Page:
Abbey's ~ An Aladdin's cave for readers

Thursday, 3 December 2015

Lindy Jones ~ Top Fives in 2015

Goodness gracious me! Is it really that time of the year again?

I could have sworn it was only a few months ago that I was reviewing my year's reading and recommending my Top Picks - is the calendar really telling the truth? Well, if it is, then here are the books I enjoyed most this year. Well, some of those are in our Summer Reading Catalogue, but I'll leave them aside for now - you can always sit down with a cuppa and look through here later: Abbey's Summer Reading 2015

Five Novels That Took Me Somewhere Else.

Naomi Williams
A fabulous mosaic of a novel recounting the voyage of LaPerouse, told by different characters as the expedition progresses. Just splendid!

Hanya Yanagihara
Totally absorbing, this is couched as the autobiography of a Nobel winner's time in Melanesia, with editor's footnotes - a form that could have failed spectacularly, but works brilliantly in this novel.

Sarah Winman
Magical, life-affirming, wise and warm novel set after WWII in a small part of Cornwall. A tender and beautiful story well served by the lush quality of its gorgeous prose.

Paula McLain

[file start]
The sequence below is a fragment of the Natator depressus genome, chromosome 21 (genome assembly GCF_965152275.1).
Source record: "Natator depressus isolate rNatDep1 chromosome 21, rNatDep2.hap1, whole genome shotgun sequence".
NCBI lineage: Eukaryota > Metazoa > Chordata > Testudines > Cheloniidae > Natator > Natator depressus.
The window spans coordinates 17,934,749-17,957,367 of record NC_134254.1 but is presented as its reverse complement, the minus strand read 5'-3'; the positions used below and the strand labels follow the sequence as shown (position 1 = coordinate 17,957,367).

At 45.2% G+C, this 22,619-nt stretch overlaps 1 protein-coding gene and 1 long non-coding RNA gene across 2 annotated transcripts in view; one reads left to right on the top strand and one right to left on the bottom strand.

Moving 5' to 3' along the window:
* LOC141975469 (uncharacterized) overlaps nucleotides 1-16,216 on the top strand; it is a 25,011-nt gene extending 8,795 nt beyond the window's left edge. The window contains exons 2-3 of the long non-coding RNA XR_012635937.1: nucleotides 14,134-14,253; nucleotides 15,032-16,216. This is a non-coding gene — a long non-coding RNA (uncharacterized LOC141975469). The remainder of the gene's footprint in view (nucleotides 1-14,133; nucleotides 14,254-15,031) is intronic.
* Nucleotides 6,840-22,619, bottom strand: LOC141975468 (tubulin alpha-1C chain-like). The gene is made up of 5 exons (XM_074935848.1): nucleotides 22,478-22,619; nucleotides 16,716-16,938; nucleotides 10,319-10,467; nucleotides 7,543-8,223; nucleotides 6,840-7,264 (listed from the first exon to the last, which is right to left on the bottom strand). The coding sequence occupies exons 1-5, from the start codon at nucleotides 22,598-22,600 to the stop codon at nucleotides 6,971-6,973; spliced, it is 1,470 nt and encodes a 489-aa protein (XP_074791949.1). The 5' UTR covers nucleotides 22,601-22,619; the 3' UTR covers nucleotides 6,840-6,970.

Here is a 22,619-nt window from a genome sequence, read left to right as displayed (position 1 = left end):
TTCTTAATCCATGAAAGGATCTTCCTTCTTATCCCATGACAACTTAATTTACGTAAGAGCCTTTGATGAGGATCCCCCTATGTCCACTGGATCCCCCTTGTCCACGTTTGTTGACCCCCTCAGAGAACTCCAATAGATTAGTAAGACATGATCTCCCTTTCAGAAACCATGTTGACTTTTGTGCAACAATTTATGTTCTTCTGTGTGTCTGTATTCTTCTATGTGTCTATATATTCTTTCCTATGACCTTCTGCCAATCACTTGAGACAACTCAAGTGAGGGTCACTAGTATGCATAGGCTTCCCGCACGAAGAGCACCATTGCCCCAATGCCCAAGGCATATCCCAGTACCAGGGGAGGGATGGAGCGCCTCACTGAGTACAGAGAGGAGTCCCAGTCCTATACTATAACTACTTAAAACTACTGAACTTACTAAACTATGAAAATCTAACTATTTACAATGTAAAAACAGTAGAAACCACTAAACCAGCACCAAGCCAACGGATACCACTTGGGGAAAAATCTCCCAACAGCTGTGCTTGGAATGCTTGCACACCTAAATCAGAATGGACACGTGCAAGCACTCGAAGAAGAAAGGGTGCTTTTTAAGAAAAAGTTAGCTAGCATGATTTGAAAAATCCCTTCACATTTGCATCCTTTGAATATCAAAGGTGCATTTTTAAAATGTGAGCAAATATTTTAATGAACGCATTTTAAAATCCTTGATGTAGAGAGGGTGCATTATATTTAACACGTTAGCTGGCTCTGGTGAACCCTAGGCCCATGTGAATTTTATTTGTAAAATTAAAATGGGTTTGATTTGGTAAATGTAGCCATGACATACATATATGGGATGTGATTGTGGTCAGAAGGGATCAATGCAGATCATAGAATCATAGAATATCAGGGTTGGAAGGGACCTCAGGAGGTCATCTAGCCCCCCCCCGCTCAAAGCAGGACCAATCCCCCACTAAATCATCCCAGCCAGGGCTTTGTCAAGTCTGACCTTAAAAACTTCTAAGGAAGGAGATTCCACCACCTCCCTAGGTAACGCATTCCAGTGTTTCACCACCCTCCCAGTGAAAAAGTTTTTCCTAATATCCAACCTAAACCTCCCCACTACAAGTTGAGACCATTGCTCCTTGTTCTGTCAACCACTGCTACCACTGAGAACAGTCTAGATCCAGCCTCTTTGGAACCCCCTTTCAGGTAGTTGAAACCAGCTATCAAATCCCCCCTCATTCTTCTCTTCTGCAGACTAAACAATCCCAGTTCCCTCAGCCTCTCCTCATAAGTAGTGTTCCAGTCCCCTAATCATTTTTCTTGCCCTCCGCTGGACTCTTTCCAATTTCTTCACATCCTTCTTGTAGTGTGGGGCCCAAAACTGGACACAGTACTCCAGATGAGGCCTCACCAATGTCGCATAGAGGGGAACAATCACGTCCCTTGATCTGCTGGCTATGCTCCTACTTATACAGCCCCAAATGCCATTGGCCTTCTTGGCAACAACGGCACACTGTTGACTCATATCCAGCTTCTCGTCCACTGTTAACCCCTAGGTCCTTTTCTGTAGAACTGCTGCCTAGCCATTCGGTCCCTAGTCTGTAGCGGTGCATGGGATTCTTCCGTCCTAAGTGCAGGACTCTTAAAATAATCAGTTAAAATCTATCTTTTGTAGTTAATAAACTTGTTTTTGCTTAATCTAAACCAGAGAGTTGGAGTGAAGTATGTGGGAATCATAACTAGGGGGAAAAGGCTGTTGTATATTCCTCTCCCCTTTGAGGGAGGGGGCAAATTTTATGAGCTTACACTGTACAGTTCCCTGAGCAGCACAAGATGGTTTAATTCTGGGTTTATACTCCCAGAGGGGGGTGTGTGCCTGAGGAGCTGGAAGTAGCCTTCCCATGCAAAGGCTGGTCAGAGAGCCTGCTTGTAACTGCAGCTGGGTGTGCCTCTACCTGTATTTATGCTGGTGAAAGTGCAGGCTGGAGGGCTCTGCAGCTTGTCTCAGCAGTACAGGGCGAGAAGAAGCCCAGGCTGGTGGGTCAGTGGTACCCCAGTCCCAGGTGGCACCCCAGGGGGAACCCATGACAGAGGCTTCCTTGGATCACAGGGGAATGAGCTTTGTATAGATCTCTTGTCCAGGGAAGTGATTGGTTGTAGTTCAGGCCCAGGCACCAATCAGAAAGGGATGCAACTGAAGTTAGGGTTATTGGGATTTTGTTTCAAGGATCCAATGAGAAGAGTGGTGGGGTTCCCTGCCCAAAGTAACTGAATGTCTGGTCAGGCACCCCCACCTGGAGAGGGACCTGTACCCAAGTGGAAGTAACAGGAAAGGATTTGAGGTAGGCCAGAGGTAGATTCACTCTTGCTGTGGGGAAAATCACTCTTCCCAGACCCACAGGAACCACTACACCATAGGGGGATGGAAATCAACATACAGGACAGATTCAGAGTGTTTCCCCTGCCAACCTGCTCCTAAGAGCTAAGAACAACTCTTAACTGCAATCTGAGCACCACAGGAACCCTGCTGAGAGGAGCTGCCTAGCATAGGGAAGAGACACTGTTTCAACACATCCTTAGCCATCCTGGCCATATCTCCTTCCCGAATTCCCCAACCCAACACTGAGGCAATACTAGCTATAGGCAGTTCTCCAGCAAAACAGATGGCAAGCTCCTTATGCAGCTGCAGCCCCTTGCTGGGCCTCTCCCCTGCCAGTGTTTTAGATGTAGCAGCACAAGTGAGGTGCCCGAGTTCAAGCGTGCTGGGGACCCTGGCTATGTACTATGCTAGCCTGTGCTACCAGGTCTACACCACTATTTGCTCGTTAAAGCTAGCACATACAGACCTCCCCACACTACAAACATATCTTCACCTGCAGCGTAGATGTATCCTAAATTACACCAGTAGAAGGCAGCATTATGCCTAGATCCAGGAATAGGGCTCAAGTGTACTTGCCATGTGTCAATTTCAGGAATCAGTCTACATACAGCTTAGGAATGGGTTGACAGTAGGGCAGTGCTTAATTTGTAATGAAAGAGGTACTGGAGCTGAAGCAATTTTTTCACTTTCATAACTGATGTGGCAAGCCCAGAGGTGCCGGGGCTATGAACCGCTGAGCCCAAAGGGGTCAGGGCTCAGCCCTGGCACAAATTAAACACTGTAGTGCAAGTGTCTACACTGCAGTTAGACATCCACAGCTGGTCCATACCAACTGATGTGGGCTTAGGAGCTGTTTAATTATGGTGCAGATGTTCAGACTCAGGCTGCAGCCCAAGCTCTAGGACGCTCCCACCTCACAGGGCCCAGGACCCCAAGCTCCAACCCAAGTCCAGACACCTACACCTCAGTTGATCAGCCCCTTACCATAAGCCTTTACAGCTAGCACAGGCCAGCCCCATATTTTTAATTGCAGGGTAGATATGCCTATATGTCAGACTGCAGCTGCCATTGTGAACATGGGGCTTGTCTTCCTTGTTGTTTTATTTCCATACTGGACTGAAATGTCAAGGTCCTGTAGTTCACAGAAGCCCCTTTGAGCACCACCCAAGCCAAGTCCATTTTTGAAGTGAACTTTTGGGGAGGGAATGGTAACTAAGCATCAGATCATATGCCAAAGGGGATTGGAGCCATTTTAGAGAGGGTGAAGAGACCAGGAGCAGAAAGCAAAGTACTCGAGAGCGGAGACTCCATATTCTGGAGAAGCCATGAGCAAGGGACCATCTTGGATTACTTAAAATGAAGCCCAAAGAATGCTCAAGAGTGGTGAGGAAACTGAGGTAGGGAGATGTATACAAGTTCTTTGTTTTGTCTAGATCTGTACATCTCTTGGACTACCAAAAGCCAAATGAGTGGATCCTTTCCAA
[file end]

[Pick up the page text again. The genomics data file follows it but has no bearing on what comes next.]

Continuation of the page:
A fictionalised account of Beryl Markham's early life in Kenya, written with such verisimilitude you could believe you were listening to the real Beryl's thoughts.

Jean-Paul Didierlaurent
An eccentric loner who hates his book-pulping job, reads classic texts aloud to fellow commuters each morning. The Little Paris Bookshop by Nina George was nice, but this one has teeth!

Five Novels About Difficult Things (Because Life Can Be Like That Sometimes).

Max Porter
A widower and his two sons learn to weather the aftermath of the death of their wife/mother, helped and sometimes hindered by Crow, a trickster figure who is not entirely reliable. A short but powerful novel.

Marion Halligan
Connections and ripples after the death of a prominent man, and the impact on those he leaves behind. Elegant and incisive prose, clear-eyed and cool.

Stephanie Bishop
Post-natal depression combined with the feeling of not belonging anywhere and the loss of sense of self in different forms, conveyed in an evocative style.

Louise O'Neill
A young woman who is far from being a likable or sympathetic character, suffers the greatest violations that no one should undergo. A clever, thought-provoking and yes, uncomfortable, novel.

Sofie Laguna
I know I said I wouldn't include anything in our catalogue, but I read this Miles Franklin Award winner three times, and it never lost its power on re-reading - and the fizz and spark of the prose still amaze.